British Colony High Values

When collectors rail about excess new issue stamps soaking up their collecting budget and leaving them with little to spend on older stamps, they are only part of a long tradition of collectors who have bought stamps for their collections that were issued for reasons other than postal need. Some of the most popular stamps in all of philately, the George V and George VI high values, fit this description. When they were first issued, the enormous face values of some of the stamps (even up to as much as 100 Pounds postage value, a sum equal to the average annual wage for a construction worker in 1920-1930, the years such stamps were being issued) cause dolorous denunciations in the philatelic press.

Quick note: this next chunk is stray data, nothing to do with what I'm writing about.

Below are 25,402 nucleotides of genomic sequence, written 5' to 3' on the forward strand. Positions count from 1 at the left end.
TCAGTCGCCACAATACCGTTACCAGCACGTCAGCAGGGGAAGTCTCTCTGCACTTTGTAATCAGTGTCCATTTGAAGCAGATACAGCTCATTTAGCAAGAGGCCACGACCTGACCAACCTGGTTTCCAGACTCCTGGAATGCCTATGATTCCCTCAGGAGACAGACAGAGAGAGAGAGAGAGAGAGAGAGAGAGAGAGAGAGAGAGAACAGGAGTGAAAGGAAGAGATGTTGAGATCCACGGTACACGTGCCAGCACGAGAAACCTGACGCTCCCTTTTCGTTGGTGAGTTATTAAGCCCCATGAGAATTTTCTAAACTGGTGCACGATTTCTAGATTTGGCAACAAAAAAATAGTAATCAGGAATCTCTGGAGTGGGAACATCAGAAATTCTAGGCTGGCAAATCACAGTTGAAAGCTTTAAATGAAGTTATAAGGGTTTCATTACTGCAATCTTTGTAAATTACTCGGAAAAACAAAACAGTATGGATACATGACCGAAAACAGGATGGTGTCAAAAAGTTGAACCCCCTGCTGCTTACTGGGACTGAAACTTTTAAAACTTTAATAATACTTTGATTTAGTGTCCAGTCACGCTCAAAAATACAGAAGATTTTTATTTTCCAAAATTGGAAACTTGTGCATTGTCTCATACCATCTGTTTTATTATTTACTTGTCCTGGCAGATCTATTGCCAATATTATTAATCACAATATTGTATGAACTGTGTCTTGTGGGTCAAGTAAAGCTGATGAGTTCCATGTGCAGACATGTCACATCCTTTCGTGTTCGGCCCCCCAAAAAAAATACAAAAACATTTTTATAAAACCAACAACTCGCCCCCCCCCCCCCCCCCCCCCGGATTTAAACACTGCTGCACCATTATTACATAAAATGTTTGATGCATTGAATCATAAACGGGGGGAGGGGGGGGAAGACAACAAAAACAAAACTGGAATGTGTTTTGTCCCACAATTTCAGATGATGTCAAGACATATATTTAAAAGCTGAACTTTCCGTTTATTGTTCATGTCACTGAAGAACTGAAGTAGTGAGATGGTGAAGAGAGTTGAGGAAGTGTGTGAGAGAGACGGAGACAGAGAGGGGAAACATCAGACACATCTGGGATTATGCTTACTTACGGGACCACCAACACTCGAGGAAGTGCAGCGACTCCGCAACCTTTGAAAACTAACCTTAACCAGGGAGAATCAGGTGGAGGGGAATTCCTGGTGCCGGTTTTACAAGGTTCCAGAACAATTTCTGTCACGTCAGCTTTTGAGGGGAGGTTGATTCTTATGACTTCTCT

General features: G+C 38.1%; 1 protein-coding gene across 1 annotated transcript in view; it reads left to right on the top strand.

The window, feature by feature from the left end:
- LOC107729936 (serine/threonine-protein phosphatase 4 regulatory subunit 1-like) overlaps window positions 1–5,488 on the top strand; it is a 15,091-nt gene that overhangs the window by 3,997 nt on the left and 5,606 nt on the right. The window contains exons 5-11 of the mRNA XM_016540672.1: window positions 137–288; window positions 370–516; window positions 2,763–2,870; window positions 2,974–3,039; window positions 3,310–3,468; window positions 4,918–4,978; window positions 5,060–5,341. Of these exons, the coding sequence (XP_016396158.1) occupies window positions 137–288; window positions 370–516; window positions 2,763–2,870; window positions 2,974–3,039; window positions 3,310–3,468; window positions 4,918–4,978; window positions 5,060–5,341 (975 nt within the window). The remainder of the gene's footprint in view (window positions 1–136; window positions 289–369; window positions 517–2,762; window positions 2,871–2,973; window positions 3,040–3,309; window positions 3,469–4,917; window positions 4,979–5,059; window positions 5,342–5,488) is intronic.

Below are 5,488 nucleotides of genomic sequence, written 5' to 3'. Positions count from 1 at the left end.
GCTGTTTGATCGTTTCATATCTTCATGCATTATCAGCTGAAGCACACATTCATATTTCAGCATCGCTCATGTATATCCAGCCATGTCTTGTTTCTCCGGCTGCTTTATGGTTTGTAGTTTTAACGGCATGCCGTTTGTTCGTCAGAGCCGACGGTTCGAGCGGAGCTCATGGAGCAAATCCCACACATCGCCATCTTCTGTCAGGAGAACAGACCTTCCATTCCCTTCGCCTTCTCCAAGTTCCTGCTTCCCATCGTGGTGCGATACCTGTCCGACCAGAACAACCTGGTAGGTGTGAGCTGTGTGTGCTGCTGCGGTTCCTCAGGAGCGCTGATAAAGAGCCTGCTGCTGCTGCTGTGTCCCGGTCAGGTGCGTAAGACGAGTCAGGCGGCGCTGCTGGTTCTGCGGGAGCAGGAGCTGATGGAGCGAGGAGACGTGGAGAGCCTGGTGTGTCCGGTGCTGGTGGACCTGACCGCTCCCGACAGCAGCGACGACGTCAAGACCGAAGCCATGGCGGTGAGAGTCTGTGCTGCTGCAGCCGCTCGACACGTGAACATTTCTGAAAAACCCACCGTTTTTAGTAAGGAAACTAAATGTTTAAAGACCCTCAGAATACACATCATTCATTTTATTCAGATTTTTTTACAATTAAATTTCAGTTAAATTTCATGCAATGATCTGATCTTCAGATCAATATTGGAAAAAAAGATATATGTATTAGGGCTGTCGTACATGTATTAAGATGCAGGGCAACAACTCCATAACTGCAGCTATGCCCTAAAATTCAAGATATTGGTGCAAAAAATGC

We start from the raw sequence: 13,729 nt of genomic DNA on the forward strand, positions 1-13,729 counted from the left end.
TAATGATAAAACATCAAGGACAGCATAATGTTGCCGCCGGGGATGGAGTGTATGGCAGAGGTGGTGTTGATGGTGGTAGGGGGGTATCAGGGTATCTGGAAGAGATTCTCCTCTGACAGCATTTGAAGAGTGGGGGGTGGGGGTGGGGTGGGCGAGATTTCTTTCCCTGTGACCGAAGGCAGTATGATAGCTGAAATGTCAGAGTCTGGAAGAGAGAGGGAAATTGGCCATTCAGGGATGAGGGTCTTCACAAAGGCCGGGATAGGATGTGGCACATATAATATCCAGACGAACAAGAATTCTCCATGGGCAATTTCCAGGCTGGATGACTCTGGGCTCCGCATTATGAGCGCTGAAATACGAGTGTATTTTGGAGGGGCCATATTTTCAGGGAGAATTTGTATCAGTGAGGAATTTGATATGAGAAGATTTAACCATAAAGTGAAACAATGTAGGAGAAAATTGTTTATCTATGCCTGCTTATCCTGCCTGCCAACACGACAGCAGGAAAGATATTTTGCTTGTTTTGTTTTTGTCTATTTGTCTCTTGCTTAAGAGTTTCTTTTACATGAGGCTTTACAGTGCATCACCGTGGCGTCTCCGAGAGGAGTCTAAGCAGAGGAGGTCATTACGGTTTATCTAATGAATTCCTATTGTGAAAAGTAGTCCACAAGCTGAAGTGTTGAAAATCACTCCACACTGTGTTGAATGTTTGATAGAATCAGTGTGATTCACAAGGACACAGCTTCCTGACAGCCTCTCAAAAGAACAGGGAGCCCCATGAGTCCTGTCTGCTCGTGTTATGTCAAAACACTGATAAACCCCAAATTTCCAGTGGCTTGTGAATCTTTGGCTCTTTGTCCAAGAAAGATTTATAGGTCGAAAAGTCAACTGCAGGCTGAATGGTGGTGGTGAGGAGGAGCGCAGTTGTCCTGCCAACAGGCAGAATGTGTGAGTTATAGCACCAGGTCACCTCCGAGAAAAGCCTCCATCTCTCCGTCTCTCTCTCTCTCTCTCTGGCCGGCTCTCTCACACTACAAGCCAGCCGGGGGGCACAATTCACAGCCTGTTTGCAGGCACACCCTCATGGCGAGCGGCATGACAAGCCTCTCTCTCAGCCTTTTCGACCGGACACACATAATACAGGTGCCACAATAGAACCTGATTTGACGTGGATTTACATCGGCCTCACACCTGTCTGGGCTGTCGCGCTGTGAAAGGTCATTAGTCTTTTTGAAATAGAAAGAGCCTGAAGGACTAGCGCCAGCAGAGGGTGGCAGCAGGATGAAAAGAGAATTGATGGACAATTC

The high pound value stamps were only issued for a few African and Asian colonies, and there was a shred of legitimacy to them. The countries, which included Kenya, Uganda, and Tanganyika and Ceylon, were places where quantities of valuable smaller items such as diamonds and gold could be posted, and, it was surmised, that stamps might be needed to pay for packages sent from these areas. Really, though, the stamps were doing double duty, so to speak. The stamps were inscribed “Postage and Revenue,” and it is many times more likely to see used stamps that were used to pay fiscal duties than for use as postage stamps. The Scott catalog usually prices these stamps both postally used and with fiscal cancels (fiscal use is usually indicated by a pen or manuscript cancel, or by a colored cancel

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